Arrays Part 2

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Arrays Part 1
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## The course is part of this learning path

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Difficulty
Beginner
Duration
1h 15m
Students
65
Ratings
5/5
Description

In this course, we'll learn about Arrays in Java.

### Learning Objectives

• What is an Array?
• Declaration and Initialization
• Sorting Arrays
• Searching Arrays
• Multi-Dimensional Arrays

### Intended Audience

• Anyone looking to get Oracle Java Certification
• Those who want to learn the Java Programming language from scratch
• Java developers who want to increase their knowledge
• Beginners with no previous coding experience in Java programming
• Those who want to learn tips and tricks in Oracle Certified Associate – Java SE 8 Programmer certification exams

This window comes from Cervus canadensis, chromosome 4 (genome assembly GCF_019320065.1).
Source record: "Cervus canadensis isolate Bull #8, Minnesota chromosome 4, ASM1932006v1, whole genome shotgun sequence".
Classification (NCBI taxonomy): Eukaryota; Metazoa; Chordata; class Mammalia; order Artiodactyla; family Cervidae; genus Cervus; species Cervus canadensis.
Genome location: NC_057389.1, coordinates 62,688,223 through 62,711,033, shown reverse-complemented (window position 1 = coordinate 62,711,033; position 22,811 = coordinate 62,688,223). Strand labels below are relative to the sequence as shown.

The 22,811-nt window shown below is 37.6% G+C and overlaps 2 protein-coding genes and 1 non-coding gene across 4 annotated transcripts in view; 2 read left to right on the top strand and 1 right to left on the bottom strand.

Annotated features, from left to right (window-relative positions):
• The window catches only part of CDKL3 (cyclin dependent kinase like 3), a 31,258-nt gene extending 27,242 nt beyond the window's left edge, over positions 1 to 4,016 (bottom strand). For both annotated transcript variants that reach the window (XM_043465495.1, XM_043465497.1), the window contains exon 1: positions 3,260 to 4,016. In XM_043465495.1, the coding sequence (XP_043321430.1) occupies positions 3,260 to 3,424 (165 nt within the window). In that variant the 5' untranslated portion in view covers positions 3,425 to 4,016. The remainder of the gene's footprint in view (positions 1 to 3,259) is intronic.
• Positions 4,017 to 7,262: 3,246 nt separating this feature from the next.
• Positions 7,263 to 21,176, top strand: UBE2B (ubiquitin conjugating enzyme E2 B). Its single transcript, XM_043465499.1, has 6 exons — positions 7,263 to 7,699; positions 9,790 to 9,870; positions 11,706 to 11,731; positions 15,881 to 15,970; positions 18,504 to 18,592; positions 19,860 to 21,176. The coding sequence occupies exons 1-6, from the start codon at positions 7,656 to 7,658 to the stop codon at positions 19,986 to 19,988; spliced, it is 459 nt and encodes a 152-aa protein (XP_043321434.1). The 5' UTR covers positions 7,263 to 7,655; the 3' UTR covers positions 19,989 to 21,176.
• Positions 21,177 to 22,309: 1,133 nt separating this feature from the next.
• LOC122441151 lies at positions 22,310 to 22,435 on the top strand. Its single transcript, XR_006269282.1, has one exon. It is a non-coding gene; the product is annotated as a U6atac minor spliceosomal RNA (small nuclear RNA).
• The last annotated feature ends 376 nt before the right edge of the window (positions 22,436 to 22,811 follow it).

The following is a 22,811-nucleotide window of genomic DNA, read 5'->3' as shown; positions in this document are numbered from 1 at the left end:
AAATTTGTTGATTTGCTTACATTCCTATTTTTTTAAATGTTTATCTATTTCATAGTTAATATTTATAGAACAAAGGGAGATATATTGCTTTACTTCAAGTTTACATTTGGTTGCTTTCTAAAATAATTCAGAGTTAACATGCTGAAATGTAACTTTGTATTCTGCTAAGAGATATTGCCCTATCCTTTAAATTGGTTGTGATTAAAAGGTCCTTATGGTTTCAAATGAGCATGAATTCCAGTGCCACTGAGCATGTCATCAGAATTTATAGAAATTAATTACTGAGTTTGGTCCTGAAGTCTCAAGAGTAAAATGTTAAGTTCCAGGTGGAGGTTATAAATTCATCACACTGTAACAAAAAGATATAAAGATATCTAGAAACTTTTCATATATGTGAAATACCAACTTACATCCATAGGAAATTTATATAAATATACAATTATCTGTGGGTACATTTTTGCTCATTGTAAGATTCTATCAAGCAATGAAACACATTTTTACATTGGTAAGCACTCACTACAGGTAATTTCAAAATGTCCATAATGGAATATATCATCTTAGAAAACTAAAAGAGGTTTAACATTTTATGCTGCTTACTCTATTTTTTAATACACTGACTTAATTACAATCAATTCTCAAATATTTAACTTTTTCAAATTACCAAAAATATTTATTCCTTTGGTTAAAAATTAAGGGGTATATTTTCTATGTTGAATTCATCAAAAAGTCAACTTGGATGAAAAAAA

### Prerequisites

• No prior knowledge is required about the Java programming language.
• Basic computer knowledge
Transcript

Hi there. In our previous lesson, we learned what an array is, how it is declared and how it's initialized. We also mentioned the important points that you should pay attention to when defining array. In this lesson, we'll do some more examples about arrays. If you're ready, let's start. In exercise project, right click on the array package and select 'New class'. Specify the class name as ArrayExamples, and select the checkbox to add the main method. Let's declare an int array, that its name is numbers. The size of the numbers array is four. This means it can hold four numbers.